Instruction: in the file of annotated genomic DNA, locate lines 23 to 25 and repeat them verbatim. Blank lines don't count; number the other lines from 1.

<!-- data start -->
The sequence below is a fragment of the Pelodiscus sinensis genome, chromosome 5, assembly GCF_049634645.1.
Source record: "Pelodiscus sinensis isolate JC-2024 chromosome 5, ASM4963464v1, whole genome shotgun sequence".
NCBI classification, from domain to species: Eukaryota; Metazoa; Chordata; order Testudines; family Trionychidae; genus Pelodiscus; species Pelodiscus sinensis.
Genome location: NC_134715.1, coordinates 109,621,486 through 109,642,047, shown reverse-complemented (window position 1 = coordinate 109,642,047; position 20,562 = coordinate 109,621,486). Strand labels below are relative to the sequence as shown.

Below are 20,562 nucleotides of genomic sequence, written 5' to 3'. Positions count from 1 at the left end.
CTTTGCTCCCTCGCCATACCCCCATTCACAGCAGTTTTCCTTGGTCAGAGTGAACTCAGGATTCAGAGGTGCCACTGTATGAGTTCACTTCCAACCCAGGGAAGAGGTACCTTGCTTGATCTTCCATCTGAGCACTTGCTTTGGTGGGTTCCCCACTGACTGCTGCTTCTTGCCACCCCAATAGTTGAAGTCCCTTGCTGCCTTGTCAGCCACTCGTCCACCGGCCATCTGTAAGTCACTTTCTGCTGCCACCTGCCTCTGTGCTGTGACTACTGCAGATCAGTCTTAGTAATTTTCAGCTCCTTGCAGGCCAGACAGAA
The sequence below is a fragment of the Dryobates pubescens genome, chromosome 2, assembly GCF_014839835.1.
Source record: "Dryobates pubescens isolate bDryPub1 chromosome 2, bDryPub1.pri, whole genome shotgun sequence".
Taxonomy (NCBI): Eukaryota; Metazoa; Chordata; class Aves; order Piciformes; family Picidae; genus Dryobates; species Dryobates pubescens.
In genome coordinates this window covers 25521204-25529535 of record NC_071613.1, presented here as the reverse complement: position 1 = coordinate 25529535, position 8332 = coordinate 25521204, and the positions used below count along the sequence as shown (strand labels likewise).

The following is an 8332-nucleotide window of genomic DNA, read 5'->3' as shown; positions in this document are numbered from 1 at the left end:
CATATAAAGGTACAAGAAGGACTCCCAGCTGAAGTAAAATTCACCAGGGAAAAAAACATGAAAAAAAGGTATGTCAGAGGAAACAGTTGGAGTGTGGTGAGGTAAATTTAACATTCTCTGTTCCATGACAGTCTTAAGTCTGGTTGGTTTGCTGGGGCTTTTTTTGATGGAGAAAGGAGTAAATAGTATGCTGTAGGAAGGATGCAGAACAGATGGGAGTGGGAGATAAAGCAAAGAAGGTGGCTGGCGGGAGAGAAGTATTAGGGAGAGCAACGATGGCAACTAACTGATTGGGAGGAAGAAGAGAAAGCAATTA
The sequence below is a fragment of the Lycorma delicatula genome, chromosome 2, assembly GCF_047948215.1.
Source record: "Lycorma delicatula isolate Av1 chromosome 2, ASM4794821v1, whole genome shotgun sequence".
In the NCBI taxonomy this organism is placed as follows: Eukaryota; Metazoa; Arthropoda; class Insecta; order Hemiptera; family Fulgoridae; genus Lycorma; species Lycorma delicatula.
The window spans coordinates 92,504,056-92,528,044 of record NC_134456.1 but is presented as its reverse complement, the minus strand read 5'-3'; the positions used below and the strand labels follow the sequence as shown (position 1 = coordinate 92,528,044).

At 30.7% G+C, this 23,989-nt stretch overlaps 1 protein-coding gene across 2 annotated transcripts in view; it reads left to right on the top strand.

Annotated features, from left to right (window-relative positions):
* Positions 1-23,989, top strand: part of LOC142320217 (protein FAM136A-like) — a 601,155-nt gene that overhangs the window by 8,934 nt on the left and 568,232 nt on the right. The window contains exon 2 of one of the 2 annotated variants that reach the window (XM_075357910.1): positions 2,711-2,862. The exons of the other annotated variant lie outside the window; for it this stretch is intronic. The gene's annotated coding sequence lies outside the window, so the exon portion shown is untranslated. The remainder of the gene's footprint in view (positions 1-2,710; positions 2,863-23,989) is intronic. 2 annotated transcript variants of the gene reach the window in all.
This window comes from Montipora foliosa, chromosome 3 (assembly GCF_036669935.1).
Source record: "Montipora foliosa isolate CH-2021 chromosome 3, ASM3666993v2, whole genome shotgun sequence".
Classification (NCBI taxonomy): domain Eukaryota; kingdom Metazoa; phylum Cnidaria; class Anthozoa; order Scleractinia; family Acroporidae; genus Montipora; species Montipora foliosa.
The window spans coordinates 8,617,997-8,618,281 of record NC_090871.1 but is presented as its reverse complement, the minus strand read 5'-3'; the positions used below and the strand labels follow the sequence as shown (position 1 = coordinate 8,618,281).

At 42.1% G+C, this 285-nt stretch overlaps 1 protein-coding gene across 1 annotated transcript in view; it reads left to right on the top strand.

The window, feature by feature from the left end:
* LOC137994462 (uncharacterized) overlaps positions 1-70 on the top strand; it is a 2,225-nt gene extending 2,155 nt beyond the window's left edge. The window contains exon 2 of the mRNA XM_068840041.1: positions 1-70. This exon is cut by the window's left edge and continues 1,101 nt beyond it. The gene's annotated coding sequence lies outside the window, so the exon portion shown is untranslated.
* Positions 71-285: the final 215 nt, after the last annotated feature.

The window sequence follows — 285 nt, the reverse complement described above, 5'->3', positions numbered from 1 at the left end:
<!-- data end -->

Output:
The window spans coordinates 8,617,997-8,618,281 of record NC_090871.1 but is presented as its reverse complement, the minus strand read 5'-3'; the positions used below and the strand labels follow the sequence as shown (position 1 = coordinate 8,618,281).

At 42.1% G+C, this 285-nt stretch overlaps 1 protein-coding gene across 1 annotated transcript in view; it reads left to right on the top strand.

The window, feature by feature from the left end: